Sitkans took their first look this week at Bill Thomas, the Haines legislator who hopes to represent Sitka when district boundaries are redrawn in the Alaska legislature next year.

Thomas, a Republican, has been in the legislature since 2004, where he’s currently the co-chair of the House Finance Committee. He addressed Sitka’s Chamber of Commerce on Wednesday (11-30-11).

See Bill Thomas’s complete legislative bio.

Thomas is the only candidate to file for what will likely become House District 34, which combines some communities from the old House District 5, which included Haines, Hoonah, Kake, and Angoon, with some communities from the old House District 2, which included Sitka, Pelican, and Port Alexander.

Sitka’s current representative, Peggy Wilson, lives in Wrangell, which will join Ketchikan in a new House District 33. Wilson has declared her intention to seek office, but has not announced if she will challenge Ketchikan representative Kyle Johansen, or Sitka senator Bert Stedman.

The redrawn district lines likely will make Stedman the favorite to retain his senate seat. Thomas spent much of his chamber presentation emphasizing his working relationship with Stedman, including some behind-the-scenes maneuvering to pass some harbor funding during Thomas’s first term

“I was a freshman, and chairman of Community and Regional Affairs (committee). And Bert said I’ve got this bill to do harbor maintenance. You run it in the House, and I’ll run it in the Senate. So we got my bill up to Rules (committee). Once it gets to Rules, it’s just waiting to be scheduled to go to the floor. Well, this senator who sits on Finance came in and said, Where’s my bill? I said It’s dead. He said I’m a senator. I said I don’t care, I’m chairman of the committee and it’s not going anywhere. He said, I see your harbor bill sitting in Rules. It’s dead when it comes to the Senate. So, I tippy-toed over to Bert’s office and said, The Senator’s going to kill my bill. He said, What are you going to do? Send your bill over, and keep mine in Rules. So he did, and it became the vehicle on the House side after it passed the Senate. I stood up and spoke for it. The guy never knew what happened. I thought that was rather crafty.”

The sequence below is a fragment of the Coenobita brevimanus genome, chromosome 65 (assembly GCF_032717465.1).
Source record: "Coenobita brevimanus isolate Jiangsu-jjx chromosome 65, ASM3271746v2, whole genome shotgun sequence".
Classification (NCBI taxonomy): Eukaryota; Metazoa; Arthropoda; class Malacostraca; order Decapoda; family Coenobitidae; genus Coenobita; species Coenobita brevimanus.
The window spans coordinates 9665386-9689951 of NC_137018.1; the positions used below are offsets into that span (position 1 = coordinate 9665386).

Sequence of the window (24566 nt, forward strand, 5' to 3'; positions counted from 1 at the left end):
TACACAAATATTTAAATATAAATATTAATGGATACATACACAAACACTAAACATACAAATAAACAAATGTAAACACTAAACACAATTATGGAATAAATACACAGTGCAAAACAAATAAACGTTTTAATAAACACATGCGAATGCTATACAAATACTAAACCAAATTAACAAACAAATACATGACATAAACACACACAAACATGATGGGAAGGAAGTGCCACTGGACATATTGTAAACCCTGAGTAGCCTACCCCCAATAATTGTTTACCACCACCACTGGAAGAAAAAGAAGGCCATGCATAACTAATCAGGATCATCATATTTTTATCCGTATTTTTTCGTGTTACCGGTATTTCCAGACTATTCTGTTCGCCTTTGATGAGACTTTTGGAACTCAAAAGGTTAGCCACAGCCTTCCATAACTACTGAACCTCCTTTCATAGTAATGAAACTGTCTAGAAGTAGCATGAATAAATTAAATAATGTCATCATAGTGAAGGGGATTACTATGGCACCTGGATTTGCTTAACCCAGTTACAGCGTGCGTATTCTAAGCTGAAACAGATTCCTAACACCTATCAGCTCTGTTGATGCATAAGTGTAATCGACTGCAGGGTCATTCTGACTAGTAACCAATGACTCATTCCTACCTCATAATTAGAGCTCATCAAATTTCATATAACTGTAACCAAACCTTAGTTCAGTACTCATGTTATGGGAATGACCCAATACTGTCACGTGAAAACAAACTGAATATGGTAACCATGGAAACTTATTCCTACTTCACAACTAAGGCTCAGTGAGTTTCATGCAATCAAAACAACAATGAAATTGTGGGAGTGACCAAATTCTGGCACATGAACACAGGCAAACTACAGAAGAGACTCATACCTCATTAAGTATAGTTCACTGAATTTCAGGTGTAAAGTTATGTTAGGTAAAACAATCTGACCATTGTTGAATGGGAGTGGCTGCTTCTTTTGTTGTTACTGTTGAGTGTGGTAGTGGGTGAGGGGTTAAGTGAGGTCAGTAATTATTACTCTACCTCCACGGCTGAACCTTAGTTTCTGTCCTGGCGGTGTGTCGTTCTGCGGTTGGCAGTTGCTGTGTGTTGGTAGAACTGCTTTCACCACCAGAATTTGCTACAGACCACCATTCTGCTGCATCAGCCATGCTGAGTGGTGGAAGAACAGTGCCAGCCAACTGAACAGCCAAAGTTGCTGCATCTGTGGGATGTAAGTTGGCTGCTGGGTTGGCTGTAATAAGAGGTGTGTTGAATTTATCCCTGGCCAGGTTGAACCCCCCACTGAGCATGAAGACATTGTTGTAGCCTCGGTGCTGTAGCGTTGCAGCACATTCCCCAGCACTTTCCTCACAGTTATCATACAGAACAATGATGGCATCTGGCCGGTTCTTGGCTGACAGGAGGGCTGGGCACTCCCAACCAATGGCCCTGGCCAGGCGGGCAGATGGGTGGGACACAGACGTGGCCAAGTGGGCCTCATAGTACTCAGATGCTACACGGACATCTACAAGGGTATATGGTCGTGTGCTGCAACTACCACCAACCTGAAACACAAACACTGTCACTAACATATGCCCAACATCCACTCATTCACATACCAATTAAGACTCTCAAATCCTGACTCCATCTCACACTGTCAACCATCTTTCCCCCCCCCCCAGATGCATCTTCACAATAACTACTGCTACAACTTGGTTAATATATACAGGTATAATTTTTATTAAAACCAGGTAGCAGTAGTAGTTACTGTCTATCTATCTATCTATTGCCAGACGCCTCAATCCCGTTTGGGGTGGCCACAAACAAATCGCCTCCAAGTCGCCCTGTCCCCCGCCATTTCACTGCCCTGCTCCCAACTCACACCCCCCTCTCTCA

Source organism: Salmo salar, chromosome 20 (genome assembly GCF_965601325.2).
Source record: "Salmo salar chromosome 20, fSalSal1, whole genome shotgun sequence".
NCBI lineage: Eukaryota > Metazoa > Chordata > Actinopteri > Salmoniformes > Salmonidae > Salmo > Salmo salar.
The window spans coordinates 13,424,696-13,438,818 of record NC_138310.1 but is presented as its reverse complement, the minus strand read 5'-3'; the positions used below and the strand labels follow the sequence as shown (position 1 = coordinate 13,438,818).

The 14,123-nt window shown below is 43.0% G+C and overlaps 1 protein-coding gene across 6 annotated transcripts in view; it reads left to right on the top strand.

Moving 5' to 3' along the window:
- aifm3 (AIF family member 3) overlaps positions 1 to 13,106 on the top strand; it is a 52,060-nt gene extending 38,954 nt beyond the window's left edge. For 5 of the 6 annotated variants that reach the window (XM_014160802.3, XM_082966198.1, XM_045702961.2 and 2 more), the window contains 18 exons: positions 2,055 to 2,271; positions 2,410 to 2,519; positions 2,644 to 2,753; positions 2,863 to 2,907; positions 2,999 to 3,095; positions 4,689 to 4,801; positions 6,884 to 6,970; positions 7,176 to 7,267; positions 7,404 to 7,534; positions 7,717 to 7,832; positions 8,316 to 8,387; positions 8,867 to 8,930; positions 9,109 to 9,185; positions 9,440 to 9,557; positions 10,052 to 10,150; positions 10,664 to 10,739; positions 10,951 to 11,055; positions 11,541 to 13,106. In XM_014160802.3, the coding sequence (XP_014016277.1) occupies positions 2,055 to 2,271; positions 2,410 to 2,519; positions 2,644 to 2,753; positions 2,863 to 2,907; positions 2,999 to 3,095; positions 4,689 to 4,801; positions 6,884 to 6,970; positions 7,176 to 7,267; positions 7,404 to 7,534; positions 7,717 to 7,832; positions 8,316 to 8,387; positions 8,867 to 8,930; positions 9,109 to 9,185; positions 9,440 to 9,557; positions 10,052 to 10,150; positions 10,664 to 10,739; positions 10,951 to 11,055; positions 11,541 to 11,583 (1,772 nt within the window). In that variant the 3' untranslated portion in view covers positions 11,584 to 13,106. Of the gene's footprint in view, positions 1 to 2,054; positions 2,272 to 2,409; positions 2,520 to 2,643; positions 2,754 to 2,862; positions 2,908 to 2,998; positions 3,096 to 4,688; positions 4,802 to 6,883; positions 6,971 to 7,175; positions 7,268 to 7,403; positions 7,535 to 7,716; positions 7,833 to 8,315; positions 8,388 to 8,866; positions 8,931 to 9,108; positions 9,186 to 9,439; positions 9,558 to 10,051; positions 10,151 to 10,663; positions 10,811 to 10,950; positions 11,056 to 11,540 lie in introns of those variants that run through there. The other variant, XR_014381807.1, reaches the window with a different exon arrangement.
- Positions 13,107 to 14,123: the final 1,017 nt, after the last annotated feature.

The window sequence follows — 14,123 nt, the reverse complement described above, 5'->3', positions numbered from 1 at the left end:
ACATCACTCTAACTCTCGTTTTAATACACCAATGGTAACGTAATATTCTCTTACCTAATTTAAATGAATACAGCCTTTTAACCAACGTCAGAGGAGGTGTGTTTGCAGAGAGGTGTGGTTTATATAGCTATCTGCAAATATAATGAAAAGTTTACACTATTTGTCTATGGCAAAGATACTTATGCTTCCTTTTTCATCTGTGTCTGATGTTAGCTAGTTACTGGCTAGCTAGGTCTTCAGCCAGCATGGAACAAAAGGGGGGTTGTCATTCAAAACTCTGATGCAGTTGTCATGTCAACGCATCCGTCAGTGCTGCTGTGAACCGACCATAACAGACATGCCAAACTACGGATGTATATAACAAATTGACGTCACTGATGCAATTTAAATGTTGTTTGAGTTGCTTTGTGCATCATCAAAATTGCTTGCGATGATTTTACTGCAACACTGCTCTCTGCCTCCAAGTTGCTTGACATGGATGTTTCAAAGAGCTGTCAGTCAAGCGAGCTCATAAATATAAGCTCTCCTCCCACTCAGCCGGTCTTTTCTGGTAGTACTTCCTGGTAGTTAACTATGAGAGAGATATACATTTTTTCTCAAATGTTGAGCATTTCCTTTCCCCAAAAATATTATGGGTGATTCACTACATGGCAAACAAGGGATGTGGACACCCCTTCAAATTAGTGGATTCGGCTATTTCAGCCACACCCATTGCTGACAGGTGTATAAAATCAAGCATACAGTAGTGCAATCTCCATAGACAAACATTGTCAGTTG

Thomas said that he did not create much legislation, but instead worked with others on bills that were important to the region. He discussed his involvement in a renewable energy bill, tax credits for fish processors, and making sure active-duty military personnel were fairly represented in child custody hearings.

Thomas admitted to knowing nothing about the oil and gas industry, but the lifelong commercial fisherman referred at least twice to the state’s fisheries as “our only renewable resource.” He said had worked to boost the Alaska Department of Fish & Game’s budget by nearly $1-million to improve the management of wild stocks in Kodiak.

Thomas also stressed his commitment to supporting the state-owned salmon hatcheries in Southeast Alaska which are run by the Northern Southeast Regional Aquaculture Association. He said he thought any state funding spent on hatcheries should be offset by allowing commercial fishermen a greater proportion of the subsequent returns.